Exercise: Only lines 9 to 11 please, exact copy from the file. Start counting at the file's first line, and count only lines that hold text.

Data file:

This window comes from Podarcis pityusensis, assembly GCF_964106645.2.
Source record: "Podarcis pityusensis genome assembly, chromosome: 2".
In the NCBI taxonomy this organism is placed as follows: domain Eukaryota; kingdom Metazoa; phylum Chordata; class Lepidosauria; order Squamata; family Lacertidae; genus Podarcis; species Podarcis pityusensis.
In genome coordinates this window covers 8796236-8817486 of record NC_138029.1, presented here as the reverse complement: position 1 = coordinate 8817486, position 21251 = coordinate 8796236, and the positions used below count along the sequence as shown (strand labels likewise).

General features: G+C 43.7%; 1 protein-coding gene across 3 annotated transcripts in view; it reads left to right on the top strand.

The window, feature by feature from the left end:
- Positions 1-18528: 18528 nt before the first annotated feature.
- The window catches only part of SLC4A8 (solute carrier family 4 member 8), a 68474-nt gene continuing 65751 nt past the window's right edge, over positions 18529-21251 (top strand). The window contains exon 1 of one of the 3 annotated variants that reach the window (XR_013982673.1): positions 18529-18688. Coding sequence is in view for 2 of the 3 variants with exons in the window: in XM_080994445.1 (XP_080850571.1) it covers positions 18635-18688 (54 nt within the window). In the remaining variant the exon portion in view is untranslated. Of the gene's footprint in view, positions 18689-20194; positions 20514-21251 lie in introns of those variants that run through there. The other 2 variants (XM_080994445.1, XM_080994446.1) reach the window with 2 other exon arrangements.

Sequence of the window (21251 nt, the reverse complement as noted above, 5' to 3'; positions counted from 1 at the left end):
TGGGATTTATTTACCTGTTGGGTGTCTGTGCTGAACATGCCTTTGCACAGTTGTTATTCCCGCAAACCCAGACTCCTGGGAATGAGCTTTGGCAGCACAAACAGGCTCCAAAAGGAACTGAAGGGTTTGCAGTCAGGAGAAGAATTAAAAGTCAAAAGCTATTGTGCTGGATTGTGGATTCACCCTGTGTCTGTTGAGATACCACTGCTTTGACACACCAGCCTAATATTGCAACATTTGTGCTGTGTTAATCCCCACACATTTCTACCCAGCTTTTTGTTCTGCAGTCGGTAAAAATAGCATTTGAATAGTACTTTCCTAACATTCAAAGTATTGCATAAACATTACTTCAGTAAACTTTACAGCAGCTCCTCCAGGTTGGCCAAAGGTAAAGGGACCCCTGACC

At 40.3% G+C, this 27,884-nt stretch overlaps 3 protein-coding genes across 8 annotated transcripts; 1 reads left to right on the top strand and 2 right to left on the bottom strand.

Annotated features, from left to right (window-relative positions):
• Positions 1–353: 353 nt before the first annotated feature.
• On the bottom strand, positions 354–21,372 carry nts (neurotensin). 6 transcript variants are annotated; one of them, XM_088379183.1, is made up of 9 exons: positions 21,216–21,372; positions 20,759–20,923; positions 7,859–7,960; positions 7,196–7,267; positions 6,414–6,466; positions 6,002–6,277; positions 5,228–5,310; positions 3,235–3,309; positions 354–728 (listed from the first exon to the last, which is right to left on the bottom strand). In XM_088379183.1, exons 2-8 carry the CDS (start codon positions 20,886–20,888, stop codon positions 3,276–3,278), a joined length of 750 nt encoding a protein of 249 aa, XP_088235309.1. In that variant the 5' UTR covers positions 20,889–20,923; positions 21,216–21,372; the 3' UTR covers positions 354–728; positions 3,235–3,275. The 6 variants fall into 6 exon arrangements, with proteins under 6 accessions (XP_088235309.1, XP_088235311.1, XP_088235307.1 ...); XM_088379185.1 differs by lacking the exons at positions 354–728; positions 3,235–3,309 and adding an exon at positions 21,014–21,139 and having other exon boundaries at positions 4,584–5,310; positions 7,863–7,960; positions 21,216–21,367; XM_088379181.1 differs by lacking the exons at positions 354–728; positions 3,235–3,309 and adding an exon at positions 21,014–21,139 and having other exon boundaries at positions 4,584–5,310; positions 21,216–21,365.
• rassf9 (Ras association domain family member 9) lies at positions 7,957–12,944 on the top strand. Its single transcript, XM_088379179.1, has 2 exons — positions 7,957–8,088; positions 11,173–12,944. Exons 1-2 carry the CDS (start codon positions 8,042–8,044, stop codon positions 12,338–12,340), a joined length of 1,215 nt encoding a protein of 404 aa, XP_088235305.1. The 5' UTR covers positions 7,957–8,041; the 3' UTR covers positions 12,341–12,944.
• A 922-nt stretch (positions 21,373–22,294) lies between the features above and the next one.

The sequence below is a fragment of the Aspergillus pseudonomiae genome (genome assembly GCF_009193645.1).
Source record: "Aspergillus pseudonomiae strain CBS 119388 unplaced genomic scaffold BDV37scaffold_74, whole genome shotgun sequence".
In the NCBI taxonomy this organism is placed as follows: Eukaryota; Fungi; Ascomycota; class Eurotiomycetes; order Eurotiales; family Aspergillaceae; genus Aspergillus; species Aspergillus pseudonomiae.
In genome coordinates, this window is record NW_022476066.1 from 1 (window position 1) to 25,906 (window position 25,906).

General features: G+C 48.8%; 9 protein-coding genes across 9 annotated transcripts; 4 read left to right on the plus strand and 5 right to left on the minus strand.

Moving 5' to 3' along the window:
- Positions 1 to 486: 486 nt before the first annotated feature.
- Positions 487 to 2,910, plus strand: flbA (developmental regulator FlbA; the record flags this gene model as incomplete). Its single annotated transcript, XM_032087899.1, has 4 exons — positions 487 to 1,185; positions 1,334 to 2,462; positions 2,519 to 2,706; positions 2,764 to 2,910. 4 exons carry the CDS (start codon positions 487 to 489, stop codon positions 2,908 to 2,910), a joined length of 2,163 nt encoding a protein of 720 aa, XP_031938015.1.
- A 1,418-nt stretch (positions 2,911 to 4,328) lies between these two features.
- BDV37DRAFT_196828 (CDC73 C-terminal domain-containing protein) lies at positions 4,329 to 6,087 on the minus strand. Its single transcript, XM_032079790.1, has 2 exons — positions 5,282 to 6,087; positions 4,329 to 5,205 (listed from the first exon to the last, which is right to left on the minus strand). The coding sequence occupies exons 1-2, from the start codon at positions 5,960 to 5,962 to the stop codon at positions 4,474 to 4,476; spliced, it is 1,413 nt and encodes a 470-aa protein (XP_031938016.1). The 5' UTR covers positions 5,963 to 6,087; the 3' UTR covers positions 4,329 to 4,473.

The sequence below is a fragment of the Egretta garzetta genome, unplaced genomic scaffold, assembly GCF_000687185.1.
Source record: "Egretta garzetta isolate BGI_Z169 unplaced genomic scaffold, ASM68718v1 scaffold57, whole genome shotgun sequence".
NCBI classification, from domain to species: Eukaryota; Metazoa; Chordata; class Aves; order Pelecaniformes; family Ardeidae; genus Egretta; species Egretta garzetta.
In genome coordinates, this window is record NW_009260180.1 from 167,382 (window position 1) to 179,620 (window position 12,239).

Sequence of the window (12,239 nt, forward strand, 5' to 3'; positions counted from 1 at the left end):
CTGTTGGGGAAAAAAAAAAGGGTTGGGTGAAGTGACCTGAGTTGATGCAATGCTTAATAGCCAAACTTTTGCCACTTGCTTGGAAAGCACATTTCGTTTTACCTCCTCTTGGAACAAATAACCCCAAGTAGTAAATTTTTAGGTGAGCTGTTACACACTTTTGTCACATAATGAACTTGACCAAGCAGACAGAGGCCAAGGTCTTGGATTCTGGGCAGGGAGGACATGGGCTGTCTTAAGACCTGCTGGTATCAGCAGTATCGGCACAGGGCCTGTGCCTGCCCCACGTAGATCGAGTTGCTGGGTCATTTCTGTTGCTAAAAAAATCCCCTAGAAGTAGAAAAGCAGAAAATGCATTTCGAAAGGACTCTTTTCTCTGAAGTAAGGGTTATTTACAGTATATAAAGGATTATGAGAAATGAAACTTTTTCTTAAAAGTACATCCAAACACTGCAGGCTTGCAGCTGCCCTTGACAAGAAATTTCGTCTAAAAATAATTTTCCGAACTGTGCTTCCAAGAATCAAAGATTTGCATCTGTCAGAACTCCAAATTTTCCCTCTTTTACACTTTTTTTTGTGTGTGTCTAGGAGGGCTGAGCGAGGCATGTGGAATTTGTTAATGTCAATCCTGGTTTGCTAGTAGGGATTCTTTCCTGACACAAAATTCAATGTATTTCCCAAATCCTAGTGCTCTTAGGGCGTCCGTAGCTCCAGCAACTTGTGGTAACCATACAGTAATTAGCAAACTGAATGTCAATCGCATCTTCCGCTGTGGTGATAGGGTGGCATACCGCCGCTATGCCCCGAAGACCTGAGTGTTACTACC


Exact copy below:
Sequence of the window (21251 nt, the reverse complement as noted above, 5' to 3'; positions counted from 1 at the left end):
TGGGATTTATTTACCTGTTGGGTGTCTGTGCTGAACATGCCTTTGCACAGTTGTTATTCCCGCAAACCCAGACTCCTGGGAATGAGCTTTGGCAGCACAAACAGGCTCCAAAAGGAACTGAAGGGTTTGCAGTCAGGAGAAGAATTAAAAGTCAAAAGCTATTGTGCTGGATTGTGGATTCACCCTGTGTCTGTTGAGATACCACTGCTTTGACACACCAGCCTAATATTGCAACATTTGTGCTGTGTTAATCCCCACACATTTCTACCCAGCTTTTTGTTCTGCAGTCGGTAAAAATAGCATTTGAATAGTACTTTCCTAACATTCAAAGTATTGCATAAACATTACTTCAGTAAACTTTACAGCAGCTCCTCCAGGTTGGCCAAAGGTAAAGGGACCCCTGACC

At 40.3% G+C, this 27,884-nt stretch overlaps 3 protein-coding genes across 8 annotated transcripts; 1 reads left to right on the top strand and 2 right to left on the bottom strand.